Botanist Doctor Wilfred Glendon of London could be said to have created his own romantic travails.  Like Frankenstein, he invests too much attention to his scientific investigations, thus forfeiting-- in a symbolic sense, at least-- his ability to keep his much younger wife satisfied.  That said, we don't know anything about Glendon's home life when the film begins. 

He's first seen, along with fellow traveler named Renwick, hiking through misty Tibet with a gang of bearers.  The bearers revolt and refuse to go further once they learn that the Englishmen want to explore a valley rumored to be haunted by demons.  The bearers run away when they see an apparition that they mistake for a demon, though in truth it's a Catholic missionary.  Though not precisely subscribing to the locals' beliefs, the missionary warns Glendon and Renwick away from the valley.  The Englishmen ignore him and press on alone.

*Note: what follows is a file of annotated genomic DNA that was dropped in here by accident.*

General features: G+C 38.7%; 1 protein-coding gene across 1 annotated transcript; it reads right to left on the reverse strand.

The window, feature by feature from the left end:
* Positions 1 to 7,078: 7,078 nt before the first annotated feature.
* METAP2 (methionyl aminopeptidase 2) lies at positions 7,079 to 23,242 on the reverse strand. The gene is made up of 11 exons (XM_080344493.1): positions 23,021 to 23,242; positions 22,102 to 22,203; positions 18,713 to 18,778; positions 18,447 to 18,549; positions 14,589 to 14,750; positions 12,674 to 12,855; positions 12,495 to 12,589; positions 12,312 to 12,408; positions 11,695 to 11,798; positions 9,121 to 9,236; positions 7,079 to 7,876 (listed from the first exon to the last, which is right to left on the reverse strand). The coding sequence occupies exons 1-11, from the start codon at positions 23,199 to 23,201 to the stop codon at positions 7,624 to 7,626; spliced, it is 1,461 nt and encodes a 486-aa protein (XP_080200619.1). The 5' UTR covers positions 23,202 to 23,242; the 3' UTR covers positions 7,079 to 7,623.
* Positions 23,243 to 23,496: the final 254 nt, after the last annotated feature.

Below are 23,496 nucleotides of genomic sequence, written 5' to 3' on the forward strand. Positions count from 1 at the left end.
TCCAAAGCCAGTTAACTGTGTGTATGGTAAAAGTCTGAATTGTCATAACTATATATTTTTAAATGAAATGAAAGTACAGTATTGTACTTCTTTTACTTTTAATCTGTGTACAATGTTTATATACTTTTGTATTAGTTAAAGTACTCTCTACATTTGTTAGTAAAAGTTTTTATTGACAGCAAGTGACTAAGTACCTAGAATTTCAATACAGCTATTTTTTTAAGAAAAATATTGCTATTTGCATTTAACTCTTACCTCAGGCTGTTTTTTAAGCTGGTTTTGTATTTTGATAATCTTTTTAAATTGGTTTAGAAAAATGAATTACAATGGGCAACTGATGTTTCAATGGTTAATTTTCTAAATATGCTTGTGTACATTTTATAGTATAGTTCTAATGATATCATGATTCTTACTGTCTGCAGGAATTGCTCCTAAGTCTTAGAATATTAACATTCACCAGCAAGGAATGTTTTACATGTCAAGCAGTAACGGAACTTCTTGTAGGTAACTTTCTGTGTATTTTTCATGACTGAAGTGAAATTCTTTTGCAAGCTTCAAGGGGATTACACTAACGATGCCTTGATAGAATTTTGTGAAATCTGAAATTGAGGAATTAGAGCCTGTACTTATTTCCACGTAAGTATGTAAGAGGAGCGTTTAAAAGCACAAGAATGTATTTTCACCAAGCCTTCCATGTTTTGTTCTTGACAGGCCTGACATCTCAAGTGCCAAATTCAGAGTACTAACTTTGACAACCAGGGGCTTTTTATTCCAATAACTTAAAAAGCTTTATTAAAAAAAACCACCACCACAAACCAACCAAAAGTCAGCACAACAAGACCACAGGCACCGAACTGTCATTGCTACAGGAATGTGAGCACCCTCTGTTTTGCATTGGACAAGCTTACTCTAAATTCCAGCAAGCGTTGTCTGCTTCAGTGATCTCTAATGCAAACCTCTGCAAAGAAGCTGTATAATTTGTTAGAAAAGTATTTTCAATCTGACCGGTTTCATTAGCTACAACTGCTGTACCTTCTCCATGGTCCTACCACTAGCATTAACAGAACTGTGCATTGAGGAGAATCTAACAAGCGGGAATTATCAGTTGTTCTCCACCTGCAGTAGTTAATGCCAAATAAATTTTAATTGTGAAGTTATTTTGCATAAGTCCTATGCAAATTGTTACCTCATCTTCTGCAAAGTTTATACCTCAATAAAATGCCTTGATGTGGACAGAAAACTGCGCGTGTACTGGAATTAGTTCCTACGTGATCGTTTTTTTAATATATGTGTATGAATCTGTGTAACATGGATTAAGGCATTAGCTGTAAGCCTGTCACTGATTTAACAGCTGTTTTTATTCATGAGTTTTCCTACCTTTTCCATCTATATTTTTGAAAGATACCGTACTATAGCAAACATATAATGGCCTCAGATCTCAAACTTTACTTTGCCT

Oddly, when the two men enter the valley, they experience weird effects, with Renwick feeling as if he can hardly move his legs, while Glendon feels some invisible force strike him.  Glendon explains the effect as one of "autosuggestion;" the words of the Tibetans and the missionary have semi-hypnotized them into expecting trouble.  Renwick is so tired from his efforts that he rests while Glendon presses on in search of his botanical "holy grail."  He finds the rare flower "Mariphasa," a dormant flower that is rumored to bloom only by moonlight.  He takes cuttings of the plant, but no sooner has he stowed the cuttings in his pack than he is attacked by a shadowy figure.  The stranger bites Glendon on the arm, but Glendon drives his attacker off with a knife.  Despite his wound, Glendon manages to escape the hostile-seeming valley-- presumably with Renwick, though we never hear anything more of Glendon's traveling companion.